What Might a Spring Rally Look Like?

March 21, 2016 05:00 AM
What Might a Spring Rally Look Like?

Is a spring rally already pushing back a bearish market? Some analysts think so, with prices rising for corn, soybeans and wheat. Others believe a rally is coming.

Their advice for farmers is to be ready to sell instead of waiting for a better price.

“We’re seeing a spring rally right now. We’re going through short covering, and we’re at the mercy of speculative positioning,” said Mike North, senior risk management advisor of the Commodity Risk Management Group, in Chicago.

North points to an upswing of 20 cents to 30 cents for corn, 40 cents to 60 cents for soybeans, and 40 cents to 50 cents for wheat.

“Farmers have to respect the fact that the rally is much more compressed,” cautioned North, pointing out that “if a drought is coming, a buy call option is the same as the cost of storage.”

Another trader who sees a spring rally is DuWayne Bosse, owner of Bolt Marketing in Britton, S.D. “We’re seeing a rally right here, right now,” said Bolt. The market movers are mainly large funds getting out of short positions ahead of the March 31 USDA plantings report, according to Bosse.

The rally for corn has it just one cent off a bullish range of $3.90 to $4.20; while soybeans, at $9.14, are closing in on a $9.15 to $9.30 range and Chicago wheat, at $4.75, is within hitting a $4.90 to $5.10 range, in Bosse’s view.

The market has been under pressure from huge bearish bets by funds, weather concerns, strong competition from South America and Ukraine for China, and a worldwide oversupply of old crops. A strong U.S. dollar and cheap crude even has had East Coast farmers buying Argentine grain for feed.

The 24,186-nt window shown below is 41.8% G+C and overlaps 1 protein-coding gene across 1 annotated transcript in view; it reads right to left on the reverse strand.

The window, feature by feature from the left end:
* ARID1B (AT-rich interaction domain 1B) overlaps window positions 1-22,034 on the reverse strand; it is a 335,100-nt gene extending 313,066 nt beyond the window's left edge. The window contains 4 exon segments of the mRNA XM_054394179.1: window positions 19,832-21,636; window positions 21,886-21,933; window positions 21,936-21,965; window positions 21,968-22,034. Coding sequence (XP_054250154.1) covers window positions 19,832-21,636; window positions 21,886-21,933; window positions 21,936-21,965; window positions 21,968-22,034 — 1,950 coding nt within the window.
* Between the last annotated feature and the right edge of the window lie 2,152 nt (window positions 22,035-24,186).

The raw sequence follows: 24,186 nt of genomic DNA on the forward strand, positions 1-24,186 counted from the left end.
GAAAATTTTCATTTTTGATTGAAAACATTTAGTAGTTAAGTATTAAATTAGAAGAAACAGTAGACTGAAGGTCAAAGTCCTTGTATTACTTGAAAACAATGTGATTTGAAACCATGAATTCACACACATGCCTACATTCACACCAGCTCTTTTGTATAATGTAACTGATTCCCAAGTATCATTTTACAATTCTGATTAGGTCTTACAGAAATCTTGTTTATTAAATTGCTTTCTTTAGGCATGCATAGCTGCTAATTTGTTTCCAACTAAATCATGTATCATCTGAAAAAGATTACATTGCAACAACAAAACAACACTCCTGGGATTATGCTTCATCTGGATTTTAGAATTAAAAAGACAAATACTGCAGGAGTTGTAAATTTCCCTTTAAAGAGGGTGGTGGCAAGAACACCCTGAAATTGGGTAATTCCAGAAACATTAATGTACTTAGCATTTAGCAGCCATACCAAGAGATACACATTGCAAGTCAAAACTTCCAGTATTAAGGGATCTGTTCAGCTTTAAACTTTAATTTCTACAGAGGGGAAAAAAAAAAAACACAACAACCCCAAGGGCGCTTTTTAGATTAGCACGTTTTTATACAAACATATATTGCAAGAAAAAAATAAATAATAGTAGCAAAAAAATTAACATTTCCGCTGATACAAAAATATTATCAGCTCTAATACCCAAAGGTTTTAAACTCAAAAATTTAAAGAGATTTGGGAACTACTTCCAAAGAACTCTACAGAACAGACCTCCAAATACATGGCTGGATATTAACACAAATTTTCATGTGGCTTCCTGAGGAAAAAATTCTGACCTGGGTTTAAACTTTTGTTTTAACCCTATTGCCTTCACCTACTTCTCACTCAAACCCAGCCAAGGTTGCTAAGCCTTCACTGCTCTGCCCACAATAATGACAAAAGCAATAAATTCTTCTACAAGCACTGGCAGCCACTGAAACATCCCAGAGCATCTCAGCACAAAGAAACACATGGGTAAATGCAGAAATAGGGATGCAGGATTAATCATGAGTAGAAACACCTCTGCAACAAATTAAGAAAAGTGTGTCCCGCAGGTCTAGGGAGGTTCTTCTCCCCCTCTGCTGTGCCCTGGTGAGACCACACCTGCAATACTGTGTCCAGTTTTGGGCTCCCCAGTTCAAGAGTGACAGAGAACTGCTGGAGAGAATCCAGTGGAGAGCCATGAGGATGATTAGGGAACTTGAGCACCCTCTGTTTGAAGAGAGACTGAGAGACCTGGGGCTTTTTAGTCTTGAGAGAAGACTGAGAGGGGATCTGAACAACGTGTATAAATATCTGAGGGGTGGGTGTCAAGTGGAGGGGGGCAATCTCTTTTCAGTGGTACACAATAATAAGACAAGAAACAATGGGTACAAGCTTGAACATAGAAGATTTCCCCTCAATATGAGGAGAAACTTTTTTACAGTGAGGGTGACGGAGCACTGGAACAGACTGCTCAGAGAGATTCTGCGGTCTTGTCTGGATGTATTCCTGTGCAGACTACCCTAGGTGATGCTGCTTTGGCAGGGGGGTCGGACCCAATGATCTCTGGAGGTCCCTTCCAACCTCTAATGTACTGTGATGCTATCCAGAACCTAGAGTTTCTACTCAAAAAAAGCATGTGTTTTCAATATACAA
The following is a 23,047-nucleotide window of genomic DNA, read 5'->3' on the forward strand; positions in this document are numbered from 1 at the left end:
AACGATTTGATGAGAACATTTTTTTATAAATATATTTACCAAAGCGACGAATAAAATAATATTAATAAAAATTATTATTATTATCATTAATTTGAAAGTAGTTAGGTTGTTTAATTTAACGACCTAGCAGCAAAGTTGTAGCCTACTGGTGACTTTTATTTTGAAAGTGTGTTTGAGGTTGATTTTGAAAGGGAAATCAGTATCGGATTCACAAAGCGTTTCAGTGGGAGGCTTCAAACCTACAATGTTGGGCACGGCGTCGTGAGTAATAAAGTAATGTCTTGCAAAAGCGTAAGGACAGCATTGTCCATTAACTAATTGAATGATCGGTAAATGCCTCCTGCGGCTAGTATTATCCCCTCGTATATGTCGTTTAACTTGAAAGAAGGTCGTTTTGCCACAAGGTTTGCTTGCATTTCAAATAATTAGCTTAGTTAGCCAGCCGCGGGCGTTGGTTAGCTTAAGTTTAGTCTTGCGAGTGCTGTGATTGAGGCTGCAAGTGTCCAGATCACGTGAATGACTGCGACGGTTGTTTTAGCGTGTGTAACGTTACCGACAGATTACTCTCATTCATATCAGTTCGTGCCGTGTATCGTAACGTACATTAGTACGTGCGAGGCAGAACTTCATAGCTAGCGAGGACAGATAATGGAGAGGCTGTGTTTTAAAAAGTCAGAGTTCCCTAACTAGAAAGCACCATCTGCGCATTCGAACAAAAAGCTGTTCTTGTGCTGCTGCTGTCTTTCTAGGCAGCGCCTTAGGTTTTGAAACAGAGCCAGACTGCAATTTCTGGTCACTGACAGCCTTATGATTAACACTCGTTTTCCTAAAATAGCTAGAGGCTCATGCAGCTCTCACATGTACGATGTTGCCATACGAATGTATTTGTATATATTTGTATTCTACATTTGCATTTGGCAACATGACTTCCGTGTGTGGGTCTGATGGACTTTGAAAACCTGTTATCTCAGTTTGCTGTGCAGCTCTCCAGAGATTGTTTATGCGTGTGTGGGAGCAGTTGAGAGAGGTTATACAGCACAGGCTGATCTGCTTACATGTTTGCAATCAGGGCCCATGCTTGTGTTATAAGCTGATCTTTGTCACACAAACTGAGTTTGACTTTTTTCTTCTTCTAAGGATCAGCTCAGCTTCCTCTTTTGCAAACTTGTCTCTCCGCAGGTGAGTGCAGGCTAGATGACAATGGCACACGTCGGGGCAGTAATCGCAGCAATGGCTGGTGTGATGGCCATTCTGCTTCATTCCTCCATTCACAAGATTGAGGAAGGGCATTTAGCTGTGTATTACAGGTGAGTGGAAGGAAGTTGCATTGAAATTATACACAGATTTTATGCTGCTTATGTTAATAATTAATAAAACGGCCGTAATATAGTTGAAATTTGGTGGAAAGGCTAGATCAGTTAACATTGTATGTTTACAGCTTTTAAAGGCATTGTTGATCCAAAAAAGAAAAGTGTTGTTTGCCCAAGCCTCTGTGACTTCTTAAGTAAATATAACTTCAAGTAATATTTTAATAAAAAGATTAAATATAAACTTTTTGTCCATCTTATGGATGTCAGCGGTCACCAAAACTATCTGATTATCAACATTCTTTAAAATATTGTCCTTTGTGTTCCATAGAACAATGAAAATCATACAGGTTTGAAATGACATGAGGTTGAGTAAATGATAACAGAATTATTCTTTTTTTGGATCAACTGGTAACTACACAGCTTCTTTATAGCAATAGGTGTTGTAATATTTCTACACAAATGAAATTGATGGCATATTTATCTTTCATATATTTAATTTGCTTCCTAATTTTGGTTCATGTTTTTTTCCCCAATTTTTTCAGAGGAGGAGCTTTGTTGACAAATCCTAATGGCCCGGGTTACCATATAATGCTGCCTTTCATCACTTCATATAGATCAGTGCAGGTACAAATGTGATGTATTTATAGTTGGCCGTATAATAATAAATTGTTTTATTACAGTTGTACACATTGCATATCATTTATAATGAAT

Other analysts, like Ted Seifried, vice president and chief market strategist for Zaner Ag Hedge in Chicago, believe a spring rally will depend on the weather and funds.

“The great commodity funds are short. A powder keg could go off with a really nice rally. The question is, if it gets set up,” Seifried said.

In Seifried’s view, a rally would mean corn at $4.44, soybeans holding steady and July wheat at $5.50.

“The bigger concern is whether El Nino becomes La Nina for the growing season,” said Seifried, A significant rise in temperatures could mean too much rain in April or May and too much heat in June and July.

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Spell Check

Chatsworth, IL
3/22/2016 10:22 PM

  So, who's to blame? Notice that none of the presidential candidates have spent much time on Farm Issues? One, I faintly remember, saying he might buy a farm. Has he? We don't want "no handouts" ...but we do want to be able to feed our families and maybe even send them to college where they might learn something about who to pinch to get us above the cost of production, insurance, mortgages, taxes and maybe even paying for equipment. I've been convinced for years that the paper "farmers", funds and other buyers of our grain and other production could care less if it's a dollar a bushel, just so they can buy on the low and sell on the high. Name of the game in commodities just as it is in the stock market. And how about that old saw, "supply and demand?" The oil cartels happily hold back production. We happily raise our production because we don't want anybody to starve. Somebody knows what buttons to push and I'm sure I don't know who. Somebody please educate me. Better yet, educate the candidates and office holders.

Chappell, NE
3/21/2016 09:14 AM

  Let's talk about a rally as soon as there is one. In the meantime let's talk about these 18th century grain prices and NOTHING BUT these 18th century grain prices.

Western, NE
3/21/2016 09:27 AM

  Kind of tough to get excited about $5.50 wheat when the basis widens the same amount as the increase in futures. Kind of counterproductive don't you think?


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